I am a gamer. I am an educator. Though I consider myself a learner in all things I do, I never took time to consider the intersection of those two identities. In fact, I intentionally made the decision to keep the two separate. As a child, I spent plenty of time in front of the latest Nintendo console, but when I went to college, I opted not to bring a console with me. I don’t regret that decision. As a first-year student, I saw a hall mate move off campus, back to his parents’ home since League of Legends became such a distraction that his academic performance suffered. As a professional in residence life, I still see students struggle with time management, not allocating sufficient time to study due to multiple late night rounds of Fortnite.
Hence, it felt a bit odd to read and reflect on the educational value of gaming. However, the software that taught math and reading skills (the Jumpstart K-5 series), the software games that provided cognitive challenges (the Pajama Sams and Freddie Fishes), and even the 3-D platform games of the Nintendo 64 (Banjo-Kazooie, Super Mario 64) all challenged me to think and explore as a kid. Eventually, I delved more into strategy RPG games (Pokémon and Fire Emblem), but even with this change, as I grew up, games started to feel less educational, and I doubted that games could ever be tools of learning, offering a mindless distraction instead of an intellectual challenge.
My first thought about what might have caused this shift away from learning was simple: strategy guides. At first these were books my parents would purchase that essentially gave a written description of how to beat a game to 100% completion. More recently, they come from a simple google search. However, the strategy guide itself was not the problem. The real reason these games fail to challenge me intellectually is that they are linear; they essentially have one set of steps that is followed to win.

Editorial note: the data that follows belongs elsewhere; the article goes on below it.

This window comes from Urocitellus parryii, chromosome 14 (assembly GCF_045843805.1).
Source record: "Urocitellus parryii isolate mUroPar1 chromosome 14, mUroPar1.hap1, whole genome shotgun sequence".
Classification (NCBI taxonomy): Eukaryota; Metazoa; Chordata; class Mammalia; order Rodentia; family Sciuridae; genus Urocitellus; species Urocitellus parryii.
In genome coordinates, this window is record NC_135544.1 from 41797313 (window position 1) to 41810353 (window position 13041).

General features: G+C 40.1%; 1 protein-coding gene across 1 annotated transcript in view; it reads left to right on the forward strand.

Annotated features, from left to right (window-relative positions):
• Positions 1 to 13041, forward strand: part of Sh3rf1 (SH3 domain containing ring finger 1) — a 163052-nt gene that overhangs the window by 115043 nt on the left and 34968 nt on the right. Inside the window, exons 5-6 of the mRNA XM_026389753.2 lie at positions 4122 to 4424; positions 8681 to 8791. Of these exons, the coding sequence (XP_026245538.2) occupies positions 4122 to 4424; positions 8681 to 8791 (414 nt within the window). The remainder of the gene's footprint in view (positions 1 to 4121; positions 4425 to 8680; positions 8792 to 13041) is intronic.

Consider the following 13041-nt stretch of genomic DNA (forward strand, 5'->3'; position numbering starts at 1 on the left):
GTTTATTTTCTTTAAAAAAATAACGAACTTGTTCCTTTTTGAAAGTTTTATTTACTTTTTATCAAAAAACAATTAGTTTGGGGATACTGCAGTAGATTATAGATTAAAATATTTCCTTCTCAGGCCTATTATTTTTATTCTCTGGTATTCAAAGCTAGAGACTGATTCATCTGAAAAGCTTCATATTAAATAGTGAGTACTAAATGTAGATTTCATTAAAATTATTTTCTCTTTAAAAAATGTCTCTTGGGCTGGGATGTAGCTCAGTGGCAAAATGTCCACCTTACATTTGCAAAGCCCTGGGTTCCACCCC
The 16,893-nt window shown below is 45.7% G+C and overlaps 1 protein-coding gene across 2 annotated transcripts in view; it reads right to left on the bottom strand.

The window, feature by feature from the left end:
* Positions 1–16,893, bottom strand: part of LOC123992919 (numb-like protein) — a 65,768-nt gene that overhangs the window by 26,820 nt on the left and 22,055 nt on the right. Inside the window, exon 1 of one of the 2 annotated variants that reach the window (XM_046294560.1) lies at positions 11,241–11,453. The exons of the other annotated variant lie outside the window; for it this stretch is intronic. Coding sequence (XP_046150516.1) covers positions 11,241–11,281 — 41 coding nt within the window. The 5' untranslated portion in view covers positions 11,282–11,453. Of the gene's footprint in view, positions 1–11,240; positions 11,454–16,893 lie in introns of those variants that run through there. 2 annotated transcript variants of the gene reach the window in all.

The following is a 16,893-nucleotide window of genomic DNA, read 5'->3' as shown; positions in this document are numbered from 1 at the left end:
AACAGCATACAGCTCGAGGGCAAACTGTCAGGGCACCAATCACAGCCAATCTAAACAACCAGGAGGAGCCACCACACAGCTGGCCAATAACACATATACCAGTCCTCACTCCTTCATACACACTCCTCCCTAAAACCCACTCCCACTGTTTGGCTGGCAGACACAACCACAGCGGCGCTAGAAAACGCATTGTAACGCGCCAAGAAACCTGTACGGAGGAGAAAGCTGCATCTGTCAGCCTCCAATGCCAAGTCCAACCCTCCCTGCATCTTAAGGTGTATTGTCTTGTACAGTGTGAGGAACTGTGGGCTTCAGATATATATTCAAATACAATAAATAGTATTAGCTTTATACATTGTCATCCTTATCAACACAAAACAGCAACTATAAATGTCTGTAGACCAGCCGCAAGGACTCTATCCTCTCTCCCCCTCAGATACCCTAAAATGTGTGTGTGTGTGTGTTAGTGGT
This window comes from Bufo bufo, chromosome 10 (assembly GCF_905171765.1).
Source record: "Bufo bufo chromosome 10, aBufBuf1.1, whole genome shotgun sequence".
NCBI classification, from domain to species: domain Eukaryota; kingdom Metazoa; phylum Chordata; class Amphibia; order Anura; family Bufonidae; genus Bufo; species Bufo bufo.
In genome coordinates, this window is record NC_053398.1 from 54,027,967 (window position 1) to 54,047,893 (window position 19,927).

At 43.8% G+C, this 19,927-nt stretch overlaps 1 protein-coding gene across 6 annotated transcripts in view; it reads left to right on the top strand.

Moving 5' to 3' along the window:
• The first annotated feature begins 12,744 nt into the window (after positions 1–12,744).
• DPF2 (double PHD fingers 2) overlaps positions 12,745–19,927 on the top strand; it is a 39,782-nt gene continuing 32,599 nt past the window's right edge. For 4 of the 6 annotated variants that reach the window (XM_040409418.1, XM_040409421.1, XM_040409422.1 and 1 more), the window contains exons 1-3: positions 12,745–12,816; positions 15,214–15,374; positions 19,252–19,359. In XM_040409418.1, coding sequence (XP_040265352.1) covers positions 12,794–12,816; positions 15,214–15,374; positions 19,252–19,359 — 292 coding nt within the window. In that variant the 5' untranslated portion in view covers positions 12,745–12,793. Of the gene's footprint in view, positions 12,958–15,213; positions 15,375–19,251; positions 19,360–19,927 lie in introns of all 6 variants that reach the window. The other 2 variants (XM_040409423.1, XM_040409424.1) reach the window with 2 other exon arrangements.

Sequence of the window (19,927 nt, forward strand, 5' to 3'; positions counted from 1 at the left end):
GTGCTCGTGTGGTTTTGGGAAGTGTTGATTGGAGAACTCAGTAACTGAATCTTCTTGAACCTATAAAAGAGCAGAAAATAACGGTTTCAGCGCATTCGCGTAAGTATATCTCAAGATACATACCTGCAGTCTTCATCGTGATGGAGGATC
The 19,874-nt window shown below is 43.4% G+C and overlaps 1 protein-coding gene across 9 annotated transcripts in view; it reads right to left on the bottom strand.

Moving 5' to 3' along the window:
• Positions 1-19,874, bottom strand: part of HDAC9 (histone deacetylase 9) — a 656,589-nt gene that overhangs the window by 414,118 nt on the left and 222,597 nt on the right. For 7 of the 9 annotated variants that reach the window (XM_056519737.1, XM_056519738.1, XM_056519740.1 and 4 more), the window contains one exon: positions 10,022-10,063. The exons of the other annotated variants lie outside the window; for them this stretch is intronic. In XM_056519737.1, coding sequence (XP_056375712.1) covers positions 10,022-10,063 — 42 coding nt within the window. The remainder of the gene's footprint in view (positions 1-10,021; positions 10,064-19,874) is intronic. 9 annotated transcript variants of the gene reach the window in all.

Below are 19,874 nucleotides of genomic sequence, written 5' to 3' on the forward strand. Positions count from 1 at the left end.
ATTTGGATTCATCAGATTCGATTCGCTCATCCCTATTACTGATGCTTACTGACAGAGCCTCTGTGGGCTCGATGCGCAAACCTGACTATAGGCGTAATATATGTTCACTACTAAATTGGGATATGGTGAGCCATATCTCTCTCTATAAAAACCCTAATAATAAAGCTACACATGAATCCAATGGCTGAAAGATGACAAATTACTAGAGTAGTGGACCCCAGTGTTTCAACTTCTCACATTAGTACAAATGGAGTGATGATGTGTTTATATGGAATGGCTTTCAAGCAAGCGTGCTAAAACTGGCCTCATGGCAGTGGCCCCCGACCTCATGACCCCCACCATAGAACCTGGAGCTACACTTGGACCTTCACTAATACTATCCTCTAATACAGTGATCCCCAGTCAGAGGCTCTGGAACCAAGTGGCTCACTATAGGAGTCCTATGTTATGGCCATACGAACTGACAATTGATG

The story from “Teaching in a Galaxy Far, Far Away” in Douglas Thomas and John Seely Brown’s A New Culture of Learning Cultivating the Imagination for a World of Constant Change challenged me to consider learning from games differently. The game mentioned provided a truly interactive experience where students collaborated and exchanged ideas to learn more than they otherwise would have from a lecture. With results like that, it becomes difficult to argue that games have no educational purpose.
After considering, I see video games as a solid means of engagement, a medium that entices its participants to continue playing. While engagement is a factor in effective learning, it does not guarantee learning. A game can engage in the way that Thomas and Brown described, but it can also keep a student up all night and away from learning. I think what determines whether a game supports learning is whether or not the challenge of that game is consistent with (or just slightly above) the player’s level of intellectual development. Thinking back on my own experience as a gamer, I consider William Perry Jr.’s 1968 theory of intellectual and ethical development, which characterizes the meaning-making process into the developmental categories of dualism, multiplicity, and relativism.